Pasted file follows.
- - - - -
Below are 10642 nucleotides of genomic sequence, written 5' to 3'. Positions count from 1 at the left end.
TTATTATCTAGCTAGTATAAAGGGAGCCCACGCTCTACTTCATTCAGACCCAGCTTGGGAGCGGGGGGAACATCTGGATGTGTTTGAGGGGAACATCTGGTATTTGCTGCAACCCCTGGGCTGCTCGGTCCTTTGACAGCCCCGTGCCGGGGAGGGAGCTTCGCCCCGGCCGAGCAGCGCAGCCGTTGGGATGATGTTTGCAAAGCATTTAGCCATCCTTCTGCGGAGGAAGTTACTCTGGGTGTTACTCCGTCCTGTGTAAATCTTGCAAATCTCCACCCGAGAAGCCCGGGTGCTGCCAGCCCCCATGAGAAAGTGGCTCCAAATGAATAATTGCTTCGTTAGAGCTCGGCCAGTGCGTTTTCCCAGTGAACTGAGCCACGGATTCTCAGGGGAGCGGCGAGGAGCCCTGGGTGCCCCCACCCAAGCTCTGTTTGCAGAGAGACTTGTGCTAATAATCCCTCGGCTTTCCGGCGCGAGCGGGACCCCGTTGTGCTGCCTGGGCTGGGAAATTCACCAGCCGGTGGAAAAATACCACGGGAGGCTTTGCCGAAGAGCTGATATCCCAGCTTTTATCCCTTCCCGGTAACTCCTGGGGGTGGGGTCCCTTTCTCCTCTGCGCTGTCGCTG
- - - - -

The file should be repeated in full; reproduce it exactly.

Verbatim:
Below are 10642 nucleotides of genomic sequence, written 5' to 3'. Positions count from 1 at the left end.
TTATTATCTAGCTAGTATAAAGGGAGCCCACGCTCTACTTCATTCAGACCCAGCTTGGGAGCGGGGGGAACATCTGGATGTGTTTGAGGGGAACATCTGGTATTTGCTGCAACCCCTGGGCTGCTCGGTCCTTTGACAGCCCCGTGCCGGGGAGGGAGCTTCGCCCCGGCCGAGCAGCGCAGCCGTTGGGATGATGTTTGCAAAGCATTTAGCCATCCTTCTGCGGAGGAAGTTACTCTGGGTGTTACTCCGTCCTGTGTAAATCTTGCAAATCTCCACCCGAGAAGCCCGGGTGCTGCCAGCCCCCATGAGAAAGTGGCTCCAAATGAATAATTGCTTCGTTAGAGCTCGGCCAGTGCGTTTTCCCAGTGAACTGAGCCACGGATTCTCAGGGGAGCGGCGAGGAGCCCTGGGTGCCCCCACCCAAGCTCTGTTTGCAGAGAGACTTGTGCTAATAATCCCTCGGCTTTCCGGCGCGAGCGGGACCCCGTTGTGCTGCCTGGGCTGGGAAATTCACCAGCCGGTGGAAAAATACCACGGGAGGCTTTGCCGAAGAGCTGATATCCCAGCTTTTATCCCTTCCCGGTAACTCCTGGGGGTGGGGTCCCTTTCTCCTCTGCGCTGTCGCTG